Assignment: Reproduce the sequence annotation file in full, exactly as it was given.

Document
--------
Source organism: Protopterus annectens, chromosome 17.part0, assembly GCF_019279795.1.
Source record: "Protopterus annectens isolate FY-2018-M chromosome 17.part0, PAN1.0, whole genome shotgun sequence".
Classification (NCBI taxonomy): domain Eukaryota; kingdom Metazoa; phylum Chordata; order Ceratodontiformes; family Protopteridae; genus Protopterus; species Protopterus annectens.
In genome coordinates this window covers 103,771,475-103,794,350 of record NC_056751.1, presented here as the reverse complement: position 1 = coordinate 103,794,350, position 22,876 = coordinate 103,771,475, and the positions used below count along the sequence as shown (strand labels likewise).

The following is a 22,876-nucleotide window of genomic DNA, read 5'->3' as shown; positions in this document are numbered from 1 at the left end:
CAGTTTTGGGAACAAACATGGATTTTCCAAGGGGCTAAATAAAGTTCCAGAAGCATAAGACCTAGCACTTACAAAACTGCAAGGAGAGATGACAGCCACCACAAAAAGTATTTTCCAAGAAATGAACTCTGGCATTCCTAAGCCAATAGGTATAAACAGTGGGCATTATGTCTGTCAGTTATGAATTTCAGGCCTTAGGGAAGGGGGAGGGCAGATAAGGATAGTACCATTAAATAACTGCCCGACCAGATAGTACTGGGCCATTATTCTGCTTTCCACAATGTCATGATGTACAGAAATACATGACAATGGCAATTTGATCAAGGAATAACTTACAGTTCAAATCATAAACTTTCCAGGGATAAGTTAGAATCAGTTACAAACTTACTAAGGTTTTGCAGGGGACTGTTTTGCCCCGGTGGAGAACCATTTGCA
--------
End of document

Source organism: Protopterus annectens, chromosome 17.part0, assembly GCF_019279795.1.
Source record: "Protopterus annectens isolate FY-2018-M chromosome 17.part0, PAN1.0, whole genome shotgun sequence".
Classification (NCBI taxonomy): domain Eukaryota; kingdom Metazoa; phylum Chordata; order Ceratodontiformes; family Protopteridae; genus Protopterus; species Protopterus annectens.
In genome coordinates this window covers 103,771,475-103,794,350 of record NC_056751.1, presented here as the reverse complement: position 1 = coordinate 103,794,350, position 22,876 = coordinate 103,771,475, and the positions used below count along the sequence as shown (strand labels likewise).

The following is a 22,876-nucleotide window of genomic DNA, read 5'->3' as shown; positions in this document are numbered from 1 at the left end:
CAGTTTTGGGAACAAACATGGATTTTCCAAGGGGCTAAATAAAGTTCCAGAAGCATAAGACCTAGCACTTACAAAACTGCAAGGAGAGATGACAGCCACCACAAAAAGTATTTTCCAAGAAATGAACTCTGGCATTCCTAAGCCAATAGGTATAAACAGTGGGCATTATGTCTGTCAGTTATGAATTTCAGGCCTTAGGGAAGGGGGAGGGCAGATAAGGATAGTACCATTAAATAACTGCCCGACCAGATAGTACTGGGCCATTATTCTGCTTTCCACAATGTCATGATGTACAGAAATACATGACAATGGCAATTTGATCAAGGAATAACTTACAGTTCAAATCATAAACTTTCCAGGGATAAGTTAGAATCAGTTACAAACTTACTAAGGTTTTGCAGGGGACTGTTTTGCCCCGGTGGAGAACCATTTGCA